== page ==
If you are suddenly greeted with a white page with a single line of text telling you that there has been an error establishing a database connection, don’t panic.
If you are using WordPress to drive your site or blog, there are a couple of causes (and I’ve had problems with this over the weekend myself,) and a couple of likely solutions…
Either one of the following are wrong
- Your database username
- Your database password
- Your database name or
- Your MySQL hostname
Open your wp-config.php file and check these are correct and have not been changed. If you use cPanel to manage your site you can have a look at your databases and users there. Check with your web host for the required hostname. Some prefer localhost, others may use an IP address.
The site has exceeded the maximum number of mysql connections allowed and thus it is down.
My web host told me they have found this to be a very common issue over the last year or so with WordPress in which some plugin or possibly even a core component causes frequent corruption of the wp_options table (which is clearly odd since this table is very small with under 200 records most of the time).
Once the wp_options table is corrupted, the MySQL server generally will attempt an automatic repair which just runs and runs non stop due to something odd in the table which it doesn’t seem able to resolve or correctly identify/report.
When this is occurring, every future query to the wp_options table will queue up waiting for the table to be usable, thus leading to the max_user_connections being reached pretty quickly.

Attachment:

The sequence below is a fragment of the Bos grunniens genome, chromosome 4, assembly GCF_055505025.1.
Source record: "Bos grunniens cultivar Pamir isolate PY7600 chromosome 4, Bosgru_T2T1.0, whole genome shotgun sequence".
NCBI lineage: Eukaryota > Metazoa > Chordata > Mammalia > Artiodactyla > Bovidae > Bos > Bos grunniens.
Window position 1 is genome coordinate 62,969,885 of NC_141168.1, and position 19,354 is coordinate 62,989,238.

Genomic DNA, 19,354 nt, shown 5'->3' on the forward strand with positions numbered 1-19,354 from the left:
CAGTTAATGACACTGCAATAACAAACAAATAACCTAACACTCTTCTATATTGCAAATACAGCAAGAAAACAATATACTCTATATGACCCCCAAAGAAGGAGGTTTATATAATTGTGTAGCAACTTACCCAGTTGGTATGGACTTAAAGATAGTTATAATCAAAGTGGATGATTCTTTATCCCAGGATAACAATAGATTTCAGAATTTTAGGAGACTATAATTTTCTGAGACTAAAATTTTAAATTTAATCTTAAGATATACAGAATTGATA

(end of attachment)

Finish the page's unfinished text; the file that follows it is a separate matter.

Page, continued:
They went on to say they have only ever seen this behavior within WordPress and searching their forums or google will reveal tons of discussions of this type of issue, but unfortunately so far have not found any solution beyond disabling plugins/components in WordPress until finding the one that causes it.
This seems to be a very major issue which WordPress developers should be digging deeper into but so far I have seen no indication of investigation.
Finally, back in cPanel, it might also be worth using the Repair DB button, but if the database connections still get queued up the site may go offline again.
Update: May 5 2011
I see the WP-DBManager plugin has just been updated. Since deactivating the previous version, my sites have all been running smoothly. Think I’m going to hold off on this release and use phpMyAdmin for the moment…WordPress Dynamic websites, Web design, Web hosting, WordPress